“A lot of late-stage investing is based on the idea of a relatively short timeline to liquidity,” says Adam Nash, a longtime angel investor and tech executive who’s now the CEO at Daffy, a fintech startup focused on charitable giving. “Normally, if a late-stage firm assumes an investment might be liquid in three years, it actually makes a big difference in the numbers if that turns out to be five years instead of three.”

The role of lower valuations

As with late-stage deal counts, late-stage valuations have fallen off since the 2021 bull market. At Series D, the median valuation on Carta sank to $212.1 million in Q1 2024, down from a high of $1.07 billion in Q3 2021. 

Series D valuations failed to maintain Q4 momentum

Later stages are faring a little better. The median valuation in rounds at Series E+ rose to $841.2 million in Q1. That’s good for a 236% year-over-year increase, but it’s still well off the recent high of nearly $1.6 billion in Q2 2022.  

Series E+ valuations swung upwards on very low volume

In some ways, this reduction in late-stage valuations over the past two years is complementary to the reduction in late-stage deal count. Both trends are signs that VCs have grown less bullish about the market. When investors grow more selective, their universe of investment-grade companies shrinks, leading to fewer deals. And when competition for deals is less intense, VCs have more leverage in negotiations, which can drive down valuations.  

But there can also be a cyclical effect, with lower valuations further driving down deal count. Some companies are wary about raising a new primary round in this environment because they’re concerned about the potential long-term impacts of a down round. If a company’s coffers are well stocked, leadership might choose to wait on raising new capital and use up some of its runway instead.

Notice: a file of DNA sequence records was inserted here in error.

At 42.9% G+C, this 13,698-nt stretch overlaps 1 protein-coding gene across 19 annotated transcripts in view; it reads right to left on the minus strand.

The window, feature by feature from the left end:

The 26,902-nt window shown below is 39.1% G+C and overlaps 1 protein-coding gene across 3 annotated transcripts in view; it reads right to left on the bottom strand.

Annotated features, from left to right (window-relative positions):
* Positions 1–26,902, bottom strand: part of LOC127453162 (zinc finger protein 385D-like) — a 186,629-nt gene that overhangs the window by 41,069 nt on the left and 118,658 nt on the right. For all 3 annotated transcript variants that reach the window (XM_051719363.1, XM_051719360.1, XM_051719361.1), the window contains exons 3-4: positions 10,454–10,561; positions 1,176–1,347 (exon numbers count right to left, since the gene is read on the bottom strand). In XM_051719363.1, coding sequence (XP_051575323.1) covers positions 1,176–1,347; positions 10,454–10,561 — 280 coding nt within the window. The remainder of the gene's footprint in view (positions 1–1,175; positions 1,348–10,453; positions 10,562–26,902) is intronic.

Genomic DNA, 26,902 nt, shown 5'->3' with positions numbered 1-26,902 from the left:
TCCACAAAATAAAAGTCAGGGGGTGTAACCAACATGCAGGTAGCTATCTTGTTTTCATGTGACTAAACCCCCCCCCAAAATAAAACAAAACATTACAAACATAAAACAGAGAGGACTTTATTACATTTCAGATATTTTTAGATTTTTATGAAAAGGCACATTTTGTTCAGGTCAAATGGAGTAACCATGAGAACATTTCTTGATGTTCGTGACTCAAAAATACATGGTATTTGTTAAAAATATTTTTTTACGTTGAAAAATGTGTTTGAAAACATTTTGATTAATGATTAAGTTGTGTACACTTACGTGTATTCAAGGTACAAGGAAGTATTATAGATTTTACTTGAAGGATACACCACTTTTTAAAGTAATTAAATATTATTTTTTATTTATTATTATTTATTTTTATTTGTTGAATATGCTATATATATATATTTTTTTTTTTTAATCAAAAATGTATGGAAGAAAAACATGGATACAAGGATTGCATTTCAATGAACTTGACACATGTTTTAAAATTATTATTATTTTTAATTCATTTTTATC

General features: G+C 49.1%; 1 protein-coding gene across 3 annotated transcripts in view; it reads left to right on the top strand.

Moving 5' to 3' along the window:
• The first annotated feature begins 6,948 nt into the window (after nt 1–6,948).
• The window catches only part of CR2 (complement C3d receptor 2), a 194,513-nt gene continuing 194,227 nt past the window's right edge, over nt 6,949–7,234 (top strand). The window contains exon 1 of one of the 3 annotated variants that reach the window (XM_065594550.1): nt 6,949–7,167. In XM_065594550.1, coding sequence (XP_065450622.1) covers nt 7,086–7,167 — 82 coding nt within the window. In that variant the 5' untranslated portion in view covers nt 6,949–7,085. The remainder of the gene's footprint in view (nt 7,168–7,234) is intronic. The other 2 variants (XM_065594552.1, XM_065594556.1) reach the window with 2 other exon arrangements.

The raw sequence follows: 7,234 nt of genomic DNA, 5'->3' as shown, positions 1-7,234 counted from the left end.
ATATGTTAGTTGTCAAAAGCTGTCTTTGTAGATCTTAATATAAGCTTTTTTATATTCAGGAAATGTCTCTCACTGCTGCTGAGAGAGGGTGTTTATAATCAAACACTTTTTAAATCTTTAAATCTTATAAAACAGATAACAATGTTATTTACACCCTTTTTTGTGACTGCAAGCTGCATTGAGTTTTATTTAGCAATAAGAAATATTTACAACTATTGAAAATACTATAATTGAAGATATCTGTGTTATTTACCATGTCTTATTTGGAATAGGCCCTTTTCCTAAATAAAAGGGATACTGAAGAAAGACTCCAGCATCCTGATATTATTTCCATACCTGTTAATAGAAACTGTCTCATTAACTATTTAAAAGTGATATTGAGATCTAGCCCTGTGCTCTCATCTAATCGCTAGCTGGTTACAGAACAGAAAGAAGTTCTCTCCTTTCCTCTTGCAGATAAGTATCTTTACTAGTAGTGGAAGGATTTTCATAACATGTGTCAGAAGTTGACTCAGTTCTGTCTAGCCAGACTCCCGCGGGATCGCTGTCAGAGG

Other companies are opting to raise bridge rounds or other types of extensions to stay afloat without a new priced round. In Q1, about 26% of all new rounds raised by Series D companies on Carta were bridge rounds, up from 20% the previous quarter. That aligns with what O’Connell has seen in his work with companies on the fundraising trail. 

“I’m seeing a lot more bridge rounds and other bridge-type deals going on that are insider-led transactions,” O’Connell says. Still, bridge rounds at the latest stages have spiked less than they have in the early-stage market. 

New market realities

This current cocktail of fewer deals, smaller deal sizes, and lower valuations might be hard to swallow for companies currently trying to raise a late-stage round. 

The VC landscape looks very different from the last time many of these companies were on the fundraising trail. 

“In that long, pre-pandemic bull market, there were high late-stage valuations, low sensitivity to core economics, and an almost perverse attraction to businesses that required a lot of capital,” Nash says. “The companies that were built on an assumption that they could snap their figures and raise the next round within six to 12 months—that is a big problem.”

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Kevin Dowd
Author: Kevin Dowd
Kevin Dowd is a senior writer covering the private markets. Prior to joining Carta, he reported on venture capital and private equity at Forbes, where he wrote the Deal Flow newsletter, and at PitchBook, where he wrote The Weekend Pitch.